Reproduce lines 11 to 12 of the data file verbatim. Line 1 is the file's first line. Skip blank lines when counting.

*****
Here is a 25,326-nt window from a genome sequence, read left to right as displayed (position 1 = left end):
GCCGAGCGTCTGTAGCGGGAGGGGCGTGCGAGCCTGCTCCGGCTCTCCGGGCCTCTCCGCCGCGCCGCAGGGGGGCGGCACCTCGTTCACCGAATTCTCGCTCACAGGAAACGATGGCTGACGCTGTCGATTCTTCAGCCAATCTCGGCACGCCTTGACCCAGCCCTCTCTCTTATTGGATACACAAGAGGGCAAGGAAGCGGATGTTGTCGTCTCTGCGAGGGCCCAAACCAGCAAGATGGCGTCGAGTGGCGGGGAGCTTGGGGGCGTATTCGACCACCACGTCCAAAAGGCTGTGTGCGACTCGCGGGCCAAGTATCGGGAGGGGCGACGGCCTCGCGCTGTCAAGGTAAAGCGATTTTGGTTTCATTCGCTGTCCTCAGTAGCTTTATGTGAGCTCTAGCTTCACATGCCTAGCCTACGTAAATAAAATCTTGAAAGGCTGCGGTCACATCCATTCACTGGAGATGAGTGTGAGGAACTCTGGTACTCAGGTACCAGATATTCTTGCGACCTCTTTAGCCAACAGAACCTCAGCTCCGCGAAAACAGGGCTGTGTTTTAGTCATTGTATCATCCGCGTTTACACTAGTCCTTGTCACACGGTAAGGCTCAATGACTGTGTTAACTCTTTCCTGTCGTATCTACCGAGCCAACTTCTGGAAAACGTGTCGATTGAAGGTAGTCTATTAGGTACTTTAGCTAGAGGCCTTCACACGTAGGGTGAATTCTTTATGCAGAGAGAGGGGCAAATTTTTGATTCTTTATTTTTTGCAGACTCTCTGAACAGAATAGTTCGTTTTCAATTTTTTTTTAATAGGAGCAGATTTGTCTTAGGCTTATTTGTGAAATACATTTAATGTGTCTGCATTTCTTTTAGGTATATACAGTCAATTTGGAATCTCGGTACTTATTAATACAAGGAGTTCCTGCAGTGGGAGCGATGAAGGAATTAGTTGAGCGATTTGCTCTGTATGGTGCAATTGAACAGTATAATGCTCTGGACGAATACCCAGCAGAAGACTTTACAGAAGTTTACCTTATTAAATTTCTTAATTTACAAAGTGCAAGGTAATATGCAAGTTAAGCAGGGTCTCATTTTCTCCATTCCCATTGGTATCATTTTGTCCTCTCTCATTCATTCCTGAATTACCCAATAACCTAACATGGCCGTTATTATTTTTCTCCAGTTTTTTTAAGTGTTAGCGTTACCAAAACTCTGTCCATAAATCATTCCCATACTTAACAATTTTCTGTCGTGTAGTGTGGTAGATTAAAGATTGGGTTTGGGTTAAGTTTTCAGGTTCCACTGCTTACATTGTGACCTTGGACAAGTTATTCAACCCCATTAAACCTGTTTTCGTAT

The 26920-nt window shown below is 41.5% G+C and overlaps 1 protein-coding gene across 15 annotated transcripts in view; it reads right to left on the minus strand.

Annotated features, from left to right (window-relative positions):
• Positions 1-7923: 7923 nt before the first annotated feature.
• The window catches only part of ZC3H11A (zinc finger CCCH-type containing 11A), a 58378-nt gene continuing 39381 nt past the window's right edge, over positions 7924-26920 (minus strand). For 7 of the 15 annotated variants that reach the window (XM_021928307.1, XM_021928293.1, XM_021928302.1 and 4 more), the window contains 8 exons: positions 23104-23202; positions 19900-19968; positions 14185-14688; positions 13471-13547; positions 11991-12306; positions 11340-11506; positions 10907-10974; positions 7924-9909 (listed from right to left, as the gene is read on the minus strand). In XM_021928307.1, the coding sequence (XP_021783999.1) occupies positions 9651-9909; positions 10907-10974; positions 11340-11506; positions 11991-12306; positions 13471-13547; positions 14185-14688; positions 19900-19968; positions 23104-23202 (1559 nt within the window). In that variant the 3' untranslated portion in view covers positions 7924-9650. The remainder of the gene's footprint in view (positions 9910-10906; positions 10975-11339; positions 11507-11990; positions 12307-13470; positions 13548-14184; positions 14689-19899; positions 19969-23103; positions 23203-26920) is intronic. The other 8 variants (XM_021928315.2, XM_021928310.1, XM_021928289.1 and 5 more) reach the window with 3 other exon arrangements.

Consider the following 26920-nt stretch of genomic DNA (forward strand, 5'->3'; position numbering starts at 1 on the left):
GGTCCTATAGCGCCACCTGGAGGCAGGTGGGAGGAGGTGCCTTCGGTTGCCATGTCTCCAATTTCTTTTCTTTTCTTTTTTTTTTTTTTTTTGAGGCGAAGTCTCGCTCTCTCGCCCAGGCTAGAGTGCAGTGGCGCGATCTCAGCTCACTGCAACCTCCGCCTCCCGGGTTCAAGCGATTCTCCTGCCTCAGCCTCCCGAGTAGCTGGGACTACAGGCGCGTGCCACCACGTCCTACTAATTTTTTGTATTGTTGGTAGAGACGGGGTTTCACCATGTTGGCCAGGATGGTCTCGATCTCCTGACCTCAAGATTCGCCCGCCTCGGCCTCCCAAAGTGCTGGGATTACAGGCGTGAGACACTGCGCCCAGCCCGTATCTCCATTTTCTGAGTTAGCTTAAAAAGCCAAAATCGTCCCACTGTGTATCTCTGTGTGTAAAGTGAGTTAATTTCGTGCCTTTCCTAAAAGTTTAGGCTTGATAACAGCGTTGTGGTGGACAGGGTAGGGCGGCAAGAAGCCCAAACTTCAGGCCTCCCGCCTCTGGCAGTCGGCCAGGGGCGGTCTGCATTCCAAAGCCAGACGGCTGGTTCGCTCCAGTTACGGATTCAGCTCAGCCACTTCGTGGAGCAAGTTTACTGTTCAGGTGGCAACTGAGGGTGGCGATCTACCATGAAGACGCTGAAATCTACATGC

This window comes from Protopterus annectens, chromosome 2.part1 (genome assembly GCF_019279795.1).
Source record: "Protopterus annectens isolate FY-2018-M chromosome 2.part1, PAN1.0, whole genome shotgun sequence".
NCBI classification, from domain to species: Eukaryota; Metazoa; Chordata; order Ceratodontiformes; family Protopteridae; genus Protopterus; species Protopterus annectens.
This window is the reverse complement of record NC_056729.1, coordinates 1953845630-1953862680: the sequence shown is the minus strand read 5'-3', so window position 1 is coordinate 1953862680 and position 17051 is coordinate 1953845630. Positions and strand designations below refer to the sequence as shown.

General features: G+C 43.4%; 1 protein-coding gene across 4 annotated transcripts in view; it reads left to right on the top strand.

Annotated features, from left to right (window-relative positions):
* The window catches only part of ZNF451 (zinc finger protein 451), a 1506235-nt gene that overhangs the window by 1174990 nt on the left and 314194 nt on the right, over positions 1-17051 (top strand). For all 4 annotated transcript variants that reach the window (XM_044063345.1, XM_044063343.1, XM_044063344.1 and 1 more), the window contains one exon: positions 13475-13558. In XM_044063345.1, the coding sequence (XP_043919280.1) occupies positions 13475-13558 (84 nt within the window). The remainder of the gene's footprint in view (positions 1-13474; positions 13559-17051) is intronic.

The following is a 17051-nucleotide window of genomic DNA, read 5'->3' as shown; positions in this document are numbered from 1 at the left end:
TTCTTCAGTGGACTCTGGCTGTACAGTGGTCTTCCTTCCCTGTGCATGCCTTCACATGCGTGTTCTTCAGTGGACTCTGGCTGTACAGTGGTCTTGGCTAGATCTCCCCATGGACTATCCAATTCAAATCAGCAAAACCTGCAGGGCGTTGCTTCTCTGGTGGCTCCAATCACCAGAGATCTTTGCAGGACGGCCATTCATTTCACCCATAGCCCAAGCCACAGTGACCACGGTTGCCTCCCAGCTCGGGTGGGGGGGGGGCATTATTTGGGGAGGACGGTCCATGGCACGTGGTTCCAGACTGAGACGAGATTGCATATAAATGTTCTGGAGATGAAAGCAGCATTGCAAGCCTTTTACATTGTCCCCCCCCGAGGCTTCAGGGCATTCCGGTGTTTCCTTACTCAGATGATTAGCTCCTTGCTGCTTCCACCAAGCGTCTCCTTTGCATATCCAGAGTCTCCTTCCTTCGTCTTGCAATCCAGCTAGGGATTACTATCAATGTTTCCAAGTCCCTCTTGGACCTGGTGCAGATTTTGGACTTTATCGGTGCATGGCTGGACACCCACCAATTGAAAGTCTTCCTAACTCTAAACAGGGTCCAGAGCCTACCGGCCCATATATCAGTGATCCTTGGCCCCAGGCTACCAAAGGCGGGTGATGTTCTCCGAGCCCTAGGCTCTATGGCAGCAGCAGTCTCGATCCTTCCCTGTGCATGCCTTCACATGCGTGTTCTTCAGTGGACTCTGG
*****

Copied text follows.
NCBI classification, from domain to species: Eukaryota; Metazoa; Chordata; order Ceratodontiformes; family Protopteridae; genus Protopterus; species Protopterus annectens.
This window is the reverse complement of record NC_056729.1, coordinates 1953845630-1953862680: the sequence shown is the minus strand read 5'-3', so window position 1 is coordinate 1953862680 and position 17051 is coordinate 1953845630. Positions and strand designations below refer to the sequence as shown.